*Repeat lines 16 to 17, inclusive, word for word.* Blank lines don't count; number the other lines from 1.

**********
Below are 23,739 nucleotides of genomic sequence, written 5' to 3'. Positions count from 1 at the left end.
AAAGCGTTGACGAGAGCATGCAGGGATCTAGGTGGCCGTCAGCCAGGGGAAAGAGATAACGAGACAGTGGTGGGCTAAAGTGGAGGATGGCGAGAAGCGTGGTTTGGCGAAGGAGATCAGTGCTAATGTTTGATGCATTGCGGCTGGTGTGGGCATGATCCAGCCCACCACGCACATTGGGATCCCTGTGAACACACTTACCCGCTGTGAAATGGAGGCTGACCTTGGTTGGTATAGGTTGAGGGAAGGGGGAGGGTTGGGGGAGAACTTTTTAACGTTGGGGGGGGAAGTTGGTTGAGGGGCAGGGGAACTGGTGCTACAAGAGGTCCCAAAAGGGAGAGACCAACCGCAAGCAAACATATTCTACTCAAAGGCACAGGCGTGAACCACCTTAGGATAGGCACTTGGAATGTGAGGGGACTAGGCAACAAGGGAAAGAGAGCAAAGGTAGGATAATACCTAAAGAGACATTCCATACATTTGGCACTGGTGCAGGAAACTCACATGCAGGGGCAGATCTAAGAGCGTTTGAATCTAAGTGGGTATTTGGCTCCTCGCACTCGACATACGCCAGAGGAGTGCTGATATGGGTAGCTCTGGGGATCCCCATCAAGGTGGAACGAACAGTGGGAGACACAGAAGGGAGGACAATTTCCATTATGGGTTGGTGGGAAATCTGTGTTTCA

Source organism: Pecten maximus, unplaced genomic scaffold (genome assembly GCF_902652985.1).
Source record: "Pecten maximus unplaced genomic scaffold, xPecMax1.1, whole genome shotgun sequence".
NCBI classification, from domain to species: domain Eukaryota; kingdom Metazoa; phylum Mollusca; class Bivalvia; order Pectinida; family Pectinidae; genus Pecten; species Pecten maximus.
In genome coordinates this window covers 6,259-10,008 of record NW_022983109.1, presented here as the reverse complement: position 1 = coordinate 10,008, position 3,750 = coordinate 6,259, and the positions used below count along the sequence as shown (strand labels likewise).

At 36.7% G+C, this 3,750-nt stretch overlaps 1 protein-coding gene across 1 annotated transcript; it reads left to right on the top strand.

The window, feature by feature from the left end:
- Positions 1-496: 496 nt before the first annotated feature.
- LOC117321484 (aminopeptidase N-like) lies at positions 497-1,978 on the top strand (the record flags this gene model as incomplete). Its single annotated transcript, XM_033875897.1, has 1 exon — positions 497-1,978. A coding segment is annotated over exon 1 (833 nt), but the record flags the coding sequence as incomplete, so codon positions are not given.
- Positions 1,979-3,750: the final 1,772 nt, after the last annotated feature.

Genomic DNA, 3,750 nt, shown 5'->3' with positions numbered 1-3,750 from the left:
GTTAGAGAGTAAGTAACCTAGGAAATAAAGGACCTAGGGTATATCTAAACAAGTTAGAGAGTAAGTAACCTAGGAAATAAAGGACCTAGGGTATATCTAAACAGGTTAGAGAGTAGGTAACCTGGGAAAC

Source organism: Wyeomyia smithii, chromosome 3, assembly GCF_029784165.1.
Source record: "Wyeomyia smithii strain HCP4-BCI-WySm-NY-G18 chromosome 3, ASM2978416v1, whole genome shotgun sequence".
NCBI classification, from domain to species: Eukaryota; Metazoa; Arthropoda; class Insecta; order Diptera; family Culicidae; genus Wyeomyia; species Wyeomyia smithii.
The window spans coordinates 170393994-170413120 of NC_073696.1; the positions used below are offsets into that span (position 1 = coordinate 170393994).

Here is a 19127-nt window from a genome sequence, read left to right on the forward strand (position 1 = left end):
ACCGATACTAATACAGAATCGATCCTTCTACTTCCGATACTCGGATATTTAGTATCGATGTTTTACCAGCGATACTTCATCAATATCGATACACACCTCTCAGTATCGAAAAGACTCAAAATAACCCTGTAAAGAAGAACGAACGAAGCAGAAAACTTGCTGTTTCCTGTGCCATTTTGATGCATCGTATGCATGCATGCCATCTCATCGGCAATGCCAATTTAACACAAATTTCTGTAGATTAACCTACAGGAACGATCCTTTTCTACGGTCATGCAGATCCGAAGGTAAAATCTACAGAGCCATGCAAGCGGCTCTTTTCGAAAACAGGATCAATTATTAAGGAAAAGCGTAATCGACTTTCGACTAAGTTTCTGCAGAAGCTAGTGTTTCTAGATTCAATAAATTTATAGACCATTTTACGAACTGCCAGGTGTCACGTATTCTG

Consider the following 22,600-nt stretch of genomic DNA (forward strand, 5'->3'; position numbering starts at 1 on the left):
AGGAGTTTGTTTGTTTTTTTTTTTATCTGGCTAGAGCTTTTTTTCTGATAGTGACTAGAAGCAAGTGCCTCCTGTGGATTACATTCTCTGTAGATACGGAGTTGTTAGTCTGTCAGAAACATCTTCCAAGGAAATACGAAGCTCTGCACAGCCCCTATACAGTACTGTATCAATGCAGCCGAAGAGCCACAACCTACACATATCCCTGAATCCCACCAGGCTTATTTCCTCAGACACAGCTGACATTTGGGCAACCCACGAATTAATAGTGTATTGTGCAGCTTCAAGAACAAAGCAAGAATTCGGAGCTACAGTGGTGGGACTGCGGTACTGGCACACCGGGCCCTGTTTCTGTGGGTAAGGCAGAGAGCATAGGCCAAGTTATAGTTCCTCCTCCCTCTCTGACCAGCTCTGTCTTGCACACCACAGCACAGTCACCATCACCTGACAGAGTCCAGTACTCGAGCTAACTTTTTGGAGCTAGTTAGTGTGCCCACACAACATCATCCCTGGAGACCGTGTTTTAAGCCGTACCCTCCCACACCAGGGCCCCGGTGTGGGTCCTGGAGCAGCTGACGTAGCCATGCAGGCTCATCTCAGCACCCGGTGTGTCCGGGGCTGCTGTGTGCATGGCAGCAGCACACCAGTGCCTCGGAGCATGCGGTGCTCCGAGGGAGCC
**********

NCBI classification, from domain to species: Eukaryota; Metazoa; Arthropoda; class Insecta; order Diptera; family Culicidae; genus Wyeomyia; species Wyeomyia smithii.
The window spans coordinates 170393994-170413120 of NC_073696.1; the positions used below are offsets into that span (position 1 = coordinate 170393994).